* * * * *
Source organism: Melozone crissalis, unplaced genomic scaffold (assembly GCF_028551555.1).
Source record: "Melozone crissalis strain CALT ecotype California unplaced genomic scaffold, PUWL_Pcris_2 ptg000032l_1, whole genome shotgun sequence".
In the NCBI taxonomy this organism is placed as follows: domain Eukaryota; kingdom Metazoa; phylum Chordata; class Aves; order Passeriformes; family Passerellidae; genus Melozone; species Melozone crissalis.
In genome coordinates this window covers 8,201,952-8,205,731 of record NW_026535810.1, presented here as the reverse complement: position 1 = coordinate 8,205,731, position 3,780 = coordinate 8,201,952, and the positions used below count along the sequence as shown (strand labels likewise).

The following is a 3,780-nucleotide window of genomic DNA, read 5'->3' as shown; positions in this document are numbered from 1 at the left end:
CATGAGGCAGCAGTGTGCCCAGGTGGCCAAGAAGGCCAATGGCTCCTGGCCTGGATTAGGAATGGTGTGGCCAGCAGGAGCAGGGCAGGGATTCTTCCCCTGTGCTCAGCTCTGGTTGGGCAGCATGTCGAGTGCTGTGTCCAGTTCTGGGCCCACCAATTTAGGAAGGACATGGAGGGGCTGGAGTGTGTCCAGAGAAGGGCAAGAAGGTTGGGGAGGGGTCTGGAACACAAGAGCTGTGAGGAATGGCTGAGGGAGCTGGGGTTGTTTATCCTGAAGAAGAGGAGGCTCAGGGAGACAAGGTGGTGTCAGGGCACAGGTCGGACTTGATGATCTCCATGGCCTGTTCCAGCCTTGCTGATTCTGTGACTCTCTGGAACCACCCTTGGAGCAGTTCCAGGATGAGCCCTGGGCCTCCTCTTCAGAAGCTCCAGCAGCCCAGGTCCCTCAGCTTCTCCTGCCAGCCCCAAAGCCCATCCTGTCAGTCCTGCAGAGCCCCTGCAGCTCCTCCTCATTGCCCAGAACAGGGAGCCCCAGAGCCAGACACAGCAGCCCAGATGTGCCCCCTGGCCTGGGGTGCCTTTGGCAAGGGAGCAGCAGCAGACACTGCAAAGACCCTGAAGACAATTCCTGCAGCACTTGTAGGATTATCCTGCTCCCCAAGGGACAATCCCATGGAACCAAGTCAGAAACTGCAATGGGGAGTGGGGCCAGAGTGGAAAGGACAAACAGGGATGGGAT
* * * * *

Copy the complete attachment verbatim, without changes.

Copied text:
Source organism: Melozone crissalis, unplaced genomic scaffold (assembly GCF_028551555.1).
Source record: "Melozone crissalis strain CALT ecotype California unplaced genomic scaffold, PUWL_Pcris_2 ptg000032l_1, whole genome shotgun sequence".
In the NCBI taxonomy this organism is placed as follows: domain Eukaryota; kingdom Metazoa; phylum Chordata; class Aves; order Passeriformes; family Passerellidae; genus Melozone; species Melozone crissalis.
In genome coordinates this window covers 8,201,952-8,205,731 of record NW_026535810.1, presented here as the reverse complement: position 1 = coordinate 8,205,731, position 3,780 = coordinate 8,201,952, and the positions used below count along the sequence as shown (strand labels likewise).

The following is a 3,780-nucleotide window of genomic DNA, read 5'->3' as shown; positions in this document are numbered from 1 at the left end:
CATGAGGCAGCAGTGTGCCCAGGTGGCCAAGAAGGCCAATGGCTCCTGGCCTGGATTAGGAATGGTGTGGCCAGCAGGAGCAGGGCAGGGATTCTTCCCCTGTGCTCAGCTCTGGTTGGGCAGCATGTCGAGTGCTGTGTCCAGTTCTGGGCCCACCAATTTAGGAAGGACATGGAGGGGCTGGAGTGTGTCCAGAGAAGGGCAAGAAGGTTGGGGAGGGGTCTGGAACACAAGAGCTGTGAGGAATGGCTGAGGGAGCTGGGGTTGTTTATCCTGAAGAAGAGGAGGCTCAGGGAGACAAGGTGGTGTCAGGGCACAGGTCGGACTTGATGATCTCCATGGCCTGTTCCAGCCTTGCTGATTCTGTGACTCTCTGGAACCACCCTTGGAGCAGTTCCAGGATGAGCCCTGGGCCTCCTCTTCAGAAGCTCCAGCAGCCCAGGTCCCTCAGCTTCTCCTGCCAGCCCCAAAGCCCATCCTGTCAGTCCTGCAGAGCCCCTGCAGCTCCTCCTCATTGCCCAGAACAGGGAGCCCCAGAGCCAGACACAGCAGCCCAGATGTGCCCCCTGGCCTGGGGTGCCTTTGGCAAGGGAGCAGCAGCAGACACTGCAAAGACCCTGAAGACAATTCCTGCAGCACTTGTAGGATTATCCTGCTCCCCAAGGGACAATCCCATGGAACCAAGTCAGAAACTGCAATGGGGAGTGGGGCCAGAGTGGAAAGGACAAACAGGGATGGGAT